Cardiff NHS hospital staff lose parking tickets case – BBC News

Posted July 17th, 2017 in fines, hospitals, news, parking, Wales by tracey

‘Seventy-five members of staff at a Cardiff hospital have been left “broken” by a court ruling that means they owe thousands of pounds in parking tickets, a campaigner has said.’

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BBC News, 17th July 2017

Source: www.bbc.co.uk

Taxi driver convicted of assaulting council parking attendant and colleague – Local Government Lawyer

Posted April 20th, 2017 in assault, community service, compensation, news, parking, sentencing, taxis by sally

‘A licensed taxi driver has been convicted of assaulting two members of a council’s parking team and given a community order requiring him to carry out 60 hours of unpaid work.’

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Local Government Lawyer, 20th April 2017

Source: www.localgovernmentlawyer.co.uk

Parking fine appeal success varies between council areas – BBC News

‘The likelihood of successfully challenging parking fines varies widely depending on where drivers get a ticket, research has shown.’

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BBC News, 5th April 2017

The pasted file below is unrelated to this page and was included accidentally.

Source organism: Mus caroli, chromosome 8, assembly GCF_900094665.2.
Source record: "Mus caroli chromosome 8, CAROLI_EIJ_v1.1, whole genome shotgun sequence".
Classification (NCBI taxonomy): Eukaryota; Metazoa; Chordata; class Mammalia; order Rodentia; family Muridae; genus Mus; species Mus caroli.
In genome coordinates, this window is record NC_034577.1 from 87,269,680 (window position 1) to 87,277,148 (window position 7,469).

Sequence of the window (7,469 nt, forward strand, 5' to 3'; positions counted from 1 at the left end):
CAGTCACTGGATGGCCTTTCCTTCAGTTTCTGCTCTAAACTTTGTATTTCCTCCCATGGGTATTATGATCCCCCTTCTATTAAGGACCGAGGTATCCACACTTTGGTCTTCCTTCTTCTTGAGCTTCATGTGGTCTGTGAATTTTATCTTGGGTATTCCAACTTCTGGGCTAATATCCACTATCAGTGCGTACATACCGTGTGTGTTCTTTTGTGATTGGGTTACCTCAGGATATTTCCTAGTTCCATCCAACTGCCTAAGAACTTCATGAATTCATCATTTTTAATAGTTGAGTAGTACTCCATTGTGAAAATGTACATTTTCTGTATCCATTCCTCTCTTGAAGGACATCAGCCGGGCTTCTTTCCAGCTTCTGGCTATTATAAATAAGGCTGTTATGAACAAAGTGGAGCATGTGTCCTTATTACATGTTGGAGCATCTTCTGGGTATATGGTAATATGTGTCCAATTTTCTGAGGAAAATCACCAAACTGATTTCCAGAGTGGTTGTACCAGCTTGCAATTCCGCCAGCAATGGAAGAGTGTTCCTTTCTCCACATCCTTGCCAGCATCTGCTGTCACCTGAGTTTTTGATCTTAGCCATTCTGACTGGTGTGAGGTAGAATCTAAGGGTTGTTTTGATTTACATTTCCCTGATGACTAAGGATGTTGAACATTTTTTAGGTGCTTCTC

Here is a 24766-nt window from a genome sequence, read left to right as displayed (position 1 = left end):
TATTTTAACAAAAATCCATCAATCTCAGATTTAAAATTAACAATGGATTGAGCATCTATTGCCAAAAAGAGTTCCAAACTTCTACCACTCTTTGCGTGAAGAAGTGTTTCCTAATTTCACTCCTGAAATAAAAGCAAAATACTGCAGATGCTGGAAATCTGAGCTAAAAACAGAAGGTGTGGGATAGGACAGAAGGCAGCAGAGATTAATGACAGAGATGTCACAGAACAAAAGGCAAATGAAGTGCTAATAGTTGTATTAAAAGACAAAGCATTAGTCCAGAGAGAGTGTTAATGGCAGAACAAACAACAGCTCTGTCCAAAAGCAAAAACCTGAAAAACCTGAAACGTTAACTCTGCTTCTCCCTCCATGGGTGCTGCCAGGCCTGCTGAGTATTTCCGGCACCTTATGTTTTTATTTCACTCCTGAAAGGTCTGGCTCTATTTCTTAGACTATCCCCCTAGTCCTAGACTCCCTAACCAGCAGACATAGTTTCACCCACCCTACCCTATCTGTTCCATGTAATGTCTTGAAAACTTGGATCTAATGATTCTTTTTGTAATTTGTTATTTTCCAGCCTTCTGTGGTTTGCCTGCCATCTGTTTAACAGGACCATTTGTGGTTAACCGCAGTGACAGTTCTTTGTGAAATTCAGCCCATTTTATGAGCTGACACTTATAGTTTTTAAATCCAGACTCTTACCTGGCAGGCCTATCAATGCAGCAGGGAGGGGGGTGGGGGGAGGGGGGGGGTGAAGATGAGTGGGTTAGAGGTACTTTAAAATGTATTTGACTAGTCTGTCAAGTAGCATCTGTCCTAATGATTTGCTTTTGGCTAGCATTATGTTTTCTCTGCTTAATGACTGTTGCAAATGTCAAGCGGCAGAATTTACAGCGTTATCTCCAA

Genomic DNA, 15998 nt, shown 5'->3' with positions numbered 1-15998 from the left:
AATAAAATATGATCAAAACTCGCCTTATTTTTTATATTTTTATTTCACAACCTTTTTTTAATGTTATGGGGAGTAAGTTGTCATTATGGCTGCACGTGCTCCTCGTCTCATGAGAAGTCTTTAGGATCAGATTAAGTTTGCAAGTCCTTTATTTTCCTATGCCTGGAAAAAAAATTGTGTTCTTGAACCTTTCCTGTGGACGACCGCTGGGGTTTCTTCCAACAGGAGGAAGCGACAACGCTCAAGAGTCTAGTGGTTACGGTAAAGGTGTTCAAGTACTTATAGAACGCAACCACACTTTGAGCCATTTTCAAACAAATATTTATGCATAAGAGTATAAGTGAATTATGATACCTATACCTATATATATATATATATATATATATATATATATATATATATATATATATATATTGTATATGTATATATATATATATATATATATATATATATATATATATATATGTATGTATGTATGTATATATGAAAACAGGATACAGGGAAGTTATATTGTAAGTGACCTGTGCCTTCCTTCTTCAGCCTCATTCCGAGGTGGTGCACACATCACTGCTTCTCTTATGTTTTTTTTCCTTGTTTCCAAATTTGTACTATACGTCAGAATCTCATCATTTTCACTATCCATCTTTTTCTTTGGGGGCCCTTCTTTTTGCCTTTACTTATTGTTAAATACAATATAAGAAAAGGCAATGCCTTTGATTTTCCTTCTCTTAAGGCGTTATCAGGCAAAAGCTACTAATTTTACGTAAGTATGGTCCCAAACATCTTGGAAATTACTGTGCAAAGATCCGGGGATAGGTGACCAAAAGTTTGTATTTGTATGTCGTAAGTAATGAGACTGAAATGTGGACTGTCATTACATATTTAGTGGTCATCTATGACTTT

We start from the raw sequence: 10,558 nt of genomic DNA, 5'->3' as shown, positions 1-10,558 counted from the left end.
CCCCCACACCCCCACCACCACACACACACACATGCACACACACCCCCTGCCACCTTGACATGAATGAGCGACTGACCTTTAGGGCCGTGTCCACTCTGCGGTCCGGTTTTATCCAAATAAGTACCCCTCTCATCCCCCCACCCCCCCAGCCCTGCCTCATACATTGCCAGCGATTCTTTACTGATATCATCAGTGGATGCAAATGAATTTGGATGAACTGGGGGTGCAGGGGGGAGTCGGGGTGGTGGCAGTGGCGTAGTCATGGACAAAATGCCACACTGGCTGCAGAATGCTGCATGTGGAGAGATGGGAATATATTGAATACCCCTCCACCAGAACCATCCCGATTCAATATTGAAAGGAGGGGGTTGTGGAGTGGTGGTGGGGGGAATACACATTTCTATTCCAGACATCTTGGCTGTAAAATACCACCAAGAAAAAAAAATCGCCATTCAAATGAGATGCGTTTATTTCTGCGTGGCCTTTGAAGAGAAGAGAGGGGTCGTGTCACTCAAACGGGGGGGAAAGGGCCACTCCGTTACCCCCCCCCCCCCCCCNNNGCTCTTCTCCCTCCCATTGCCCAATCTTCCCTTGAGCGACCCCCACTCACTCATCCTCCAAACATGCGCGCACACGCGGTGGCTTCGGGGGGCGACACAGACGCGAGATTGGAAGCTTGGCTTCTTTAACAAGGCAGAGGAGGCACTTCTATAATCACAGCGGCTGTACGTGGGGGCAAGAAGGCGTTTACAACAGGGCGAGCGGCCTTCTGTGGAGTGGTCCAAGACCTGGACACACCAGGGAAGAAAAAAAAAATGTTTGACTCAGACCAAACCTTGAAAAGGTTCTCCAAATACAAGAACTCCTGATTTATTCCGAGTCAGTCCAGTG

Source: www.bbc.co.uk

Councils rejecting parking appeals ‘out of hand’ without reading them – watchdog report – Daily Telegraph

Posted February 6th, 2017 in appeals, fines, local government, news, ombudsmen, parking, reports by sally

‘Cash-hungry councils are “all too often” rejecting out of hand drivers’ challenges to parking fines without even bothering to read them, according to a watchdog report.’

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Daily Telegraph, 6th February 2017

Source: www.telegraph.co.uk

Chief druid wins right to take English Heritage to court over Stonehenge parking charges – Daily Telegraph

Posted January 11th, 2017 in charities, human rights, news, parking by sally

‘A senior druid has won the right to take a charity to court over “pay-to-pray” parking charges for the Summer Solstice at Stonehenge, claiming it should be free.’